Perry famously earned a D in a course at Texas A & M University called “Meats,” leading a Texas wag to suggest this snippet of a lecture:

‘This, ladies and gentlemen, is a hot dog.’

“This, ladies and gentlemen, is a hot dog — am I going too quickly for you, Mr. Perry?”

16. Education Secretary Betsy DeVos comes from the 88th richest family in the U.S. according to Forbes and she has reversed the Obama administration’s crackdown on diploma mills like Trump University. She was confirmed when VP Pence cast a tie-breaking vote. It was so close because she’s a woman ahead of her time, an education secretary hostile to public education.

17. Veteran Affairs Secretary Dr. David Shulkin is the only appointee to the Trump cabinet confirmed on a vote of 100 to zip. He’s the first non-veteran to head the VA, but he’s also highly qualified, having headed hospitals and hospital organizations.

He considers veteran suicide a “top priority” and what really makes him the odd man out in this rogue’s gallery is his opposition to privatizing the VA, on the ground that it’s “a different model of medical care.” Shulkin would be a bad pick for POTUS because we need him exactly where he is.

18. Homeland Security Secretary John Kelly clocks in dead last in the constitutional order of succession. His work as commanding officer of the Southern Command, which takes in Central and South America, won bipartisan praise. For those who — unlike President Trump — have a working knowledge of U.S. history, Kelly is more George C. Marshall than Douglas McArthur.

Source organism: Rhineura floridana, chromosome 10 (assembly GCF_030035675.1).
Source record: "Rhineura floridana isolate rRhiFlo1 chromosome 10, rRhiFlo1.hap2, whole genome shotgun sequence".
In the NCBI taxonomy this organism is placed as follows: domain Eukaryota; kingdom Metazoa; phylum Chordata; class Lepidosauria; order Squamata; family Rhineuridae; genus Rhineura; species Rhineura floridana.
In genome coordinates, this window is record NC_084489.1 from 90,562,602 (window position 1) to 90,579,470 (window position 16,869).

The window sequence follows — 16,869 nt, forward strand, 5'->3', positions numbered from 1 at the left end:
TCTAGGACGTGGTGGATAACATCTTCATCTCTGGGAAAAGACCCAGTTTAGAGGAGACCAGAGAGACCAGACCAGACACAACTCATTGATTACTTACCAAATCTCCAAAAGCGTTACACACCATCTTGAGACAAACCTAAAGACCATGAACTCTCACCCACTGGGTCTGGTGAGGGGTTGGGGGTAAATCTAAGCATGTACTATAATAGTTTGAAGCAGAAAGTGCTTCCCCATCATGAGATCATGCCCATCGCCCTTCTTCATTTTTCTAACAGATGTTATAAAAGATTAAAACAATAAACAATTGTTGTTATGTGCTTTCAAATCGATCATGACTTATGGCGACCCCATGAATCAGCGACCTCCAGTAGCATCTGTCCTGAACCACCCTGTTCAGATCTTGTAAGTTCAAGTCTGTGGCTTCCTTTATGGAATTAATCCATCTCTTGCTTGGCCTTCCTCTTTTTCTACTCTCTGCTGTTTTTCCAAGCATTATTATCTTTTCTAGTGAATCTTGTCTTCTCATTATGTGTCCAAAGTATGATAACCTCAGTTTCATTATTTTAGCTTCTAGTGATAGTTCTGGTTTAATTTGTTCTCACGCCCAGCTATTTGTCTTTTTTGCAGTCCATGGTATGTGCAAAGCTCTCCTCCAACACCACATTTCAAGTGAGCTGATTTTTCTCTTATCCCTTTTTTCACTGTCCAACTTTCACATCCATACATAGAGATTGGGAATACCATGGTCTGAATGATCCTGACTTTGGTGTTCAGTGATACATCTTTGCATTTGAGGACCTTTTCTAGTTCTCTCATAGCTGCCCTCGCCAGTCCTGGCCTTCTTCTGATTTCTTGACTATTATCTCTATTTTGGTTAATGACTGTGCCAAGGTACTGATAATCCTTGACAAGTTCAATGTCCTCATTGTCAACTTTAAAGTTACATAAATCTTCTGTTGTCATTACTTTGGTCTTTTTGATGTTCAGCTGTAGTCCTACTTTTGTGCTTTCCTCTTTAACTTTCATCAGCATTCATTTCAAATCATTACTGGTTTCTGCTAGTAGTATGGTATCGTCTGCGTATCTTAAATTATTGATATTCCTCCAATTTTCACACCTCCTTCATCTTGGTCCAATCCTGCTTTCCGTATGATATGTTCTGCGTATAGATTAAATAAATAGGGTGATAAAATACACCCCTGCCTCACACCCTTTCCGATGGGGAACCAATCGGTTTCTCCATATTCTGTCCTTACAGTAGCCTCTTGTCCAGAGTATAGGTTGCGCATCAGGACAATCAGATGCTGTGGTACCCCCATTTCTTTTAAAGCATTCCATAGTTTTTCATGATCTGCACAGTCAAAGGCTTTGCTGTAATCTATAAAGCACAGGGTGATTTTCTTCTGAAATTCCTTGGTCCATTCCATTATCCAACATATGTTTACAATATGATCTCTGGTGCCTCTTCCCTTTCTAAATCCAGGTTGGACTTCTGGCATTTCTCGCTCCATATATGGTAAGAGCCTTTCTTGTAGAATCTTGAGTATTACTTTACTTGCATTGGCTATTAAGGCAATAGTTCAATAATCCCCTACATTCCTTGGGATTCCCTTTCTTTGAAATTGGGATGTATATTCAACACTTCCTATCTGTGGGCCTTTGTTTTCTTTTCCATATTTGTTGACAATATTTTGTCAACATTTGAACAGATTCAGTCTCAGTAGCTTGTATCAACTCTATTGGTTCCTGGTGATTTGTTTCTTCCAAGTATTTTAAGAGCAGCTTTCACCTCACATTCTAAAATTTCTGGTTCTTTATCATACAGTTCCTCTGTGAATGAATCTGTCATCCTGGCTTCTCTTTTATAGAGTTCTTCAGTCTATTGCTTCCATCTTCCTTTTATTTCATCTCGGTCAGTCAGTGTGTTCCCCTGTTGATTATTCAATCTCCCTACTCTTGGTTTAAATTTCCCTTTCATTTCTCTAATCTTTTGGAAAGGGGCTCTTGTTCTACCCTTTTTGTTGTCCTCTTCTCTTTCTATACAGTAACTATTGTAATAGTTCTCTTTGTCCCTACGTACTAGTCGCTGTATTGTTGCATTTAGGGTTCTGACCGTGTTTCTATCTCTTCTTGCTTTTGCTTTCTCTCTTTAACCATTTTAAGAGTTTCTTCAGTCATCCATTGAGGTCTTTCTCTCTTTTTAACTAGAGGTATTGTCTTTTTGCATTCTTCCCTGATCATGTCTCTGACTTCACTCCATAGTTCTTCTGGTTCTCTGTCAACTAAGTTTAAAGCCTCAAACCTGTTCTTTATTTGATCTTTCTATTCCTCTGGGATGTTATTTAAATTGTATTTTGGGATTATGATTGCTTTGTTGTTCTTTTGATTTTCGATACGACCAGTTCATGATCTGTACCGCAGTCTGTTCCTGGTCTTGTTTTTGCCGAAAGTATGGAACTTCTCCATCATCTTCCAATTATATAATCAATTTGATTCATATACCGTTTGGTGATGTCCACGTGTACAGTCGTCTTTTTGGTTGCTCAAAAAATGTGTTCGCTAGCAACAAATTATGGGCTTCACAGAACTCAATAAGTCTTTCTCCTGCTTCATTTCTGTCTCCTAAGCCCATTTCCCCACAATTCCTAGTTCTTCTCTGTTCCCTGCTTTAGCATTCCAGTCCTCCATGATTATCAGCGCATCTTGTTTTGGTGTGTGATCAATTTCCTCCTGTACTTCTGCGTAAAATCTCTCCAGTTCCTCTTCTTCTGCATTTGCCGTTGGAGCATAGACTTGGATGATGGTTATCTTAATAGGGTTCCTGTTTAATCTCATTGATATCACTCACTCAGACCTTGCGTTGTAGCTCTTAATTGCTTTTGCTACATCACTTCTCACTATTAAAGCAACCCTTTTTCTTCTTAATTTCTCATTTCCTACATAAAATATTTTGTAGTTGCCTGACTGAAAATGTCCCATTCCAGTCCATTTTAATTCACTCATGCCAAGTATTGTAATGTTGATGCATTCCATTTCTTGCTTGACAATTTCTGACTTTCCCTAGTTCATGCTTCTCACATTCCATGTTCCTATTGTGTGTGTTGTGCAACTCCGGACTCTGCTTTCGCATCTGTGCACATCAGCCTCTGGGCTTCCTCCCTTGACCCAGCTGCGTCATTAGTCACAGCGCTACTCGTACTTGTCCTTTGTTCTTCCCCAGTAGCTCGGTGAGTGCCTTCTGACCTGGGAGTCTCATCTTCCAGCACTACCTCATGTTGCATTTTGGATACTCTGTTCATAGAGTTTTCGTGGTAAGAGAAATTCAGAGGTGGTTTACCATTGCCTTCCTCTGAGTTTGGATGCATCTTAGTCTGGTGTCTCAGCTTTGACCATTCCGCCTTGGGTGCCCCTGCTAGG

As for the poor track record of generals in the White House, I expect that if we got down to number 18 on the list, it might be a good time for a Marine Corps general.

Now, one last time, are you really sure impeaching Trump is a good idea?

Read more articles by Steve Russell on The Rag Blog.

[Steve Russell lives in Sun City, Texas, near Austin. He is a Texas trial court judge by assignment and associate professor emeritus of criminal justice at Indiana University-Bloomington. Russell, who belongs to the Cherokee Nation of Oklahoma, is also a columnist for Indian Country Today Media Network. Steve was an activist in Austin in the sixties and seventies, and wrote for Austin’s underground paper, The Rag. He can be reached at swrussel@indiana.edu. ]

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3 Responses to Steve Russell :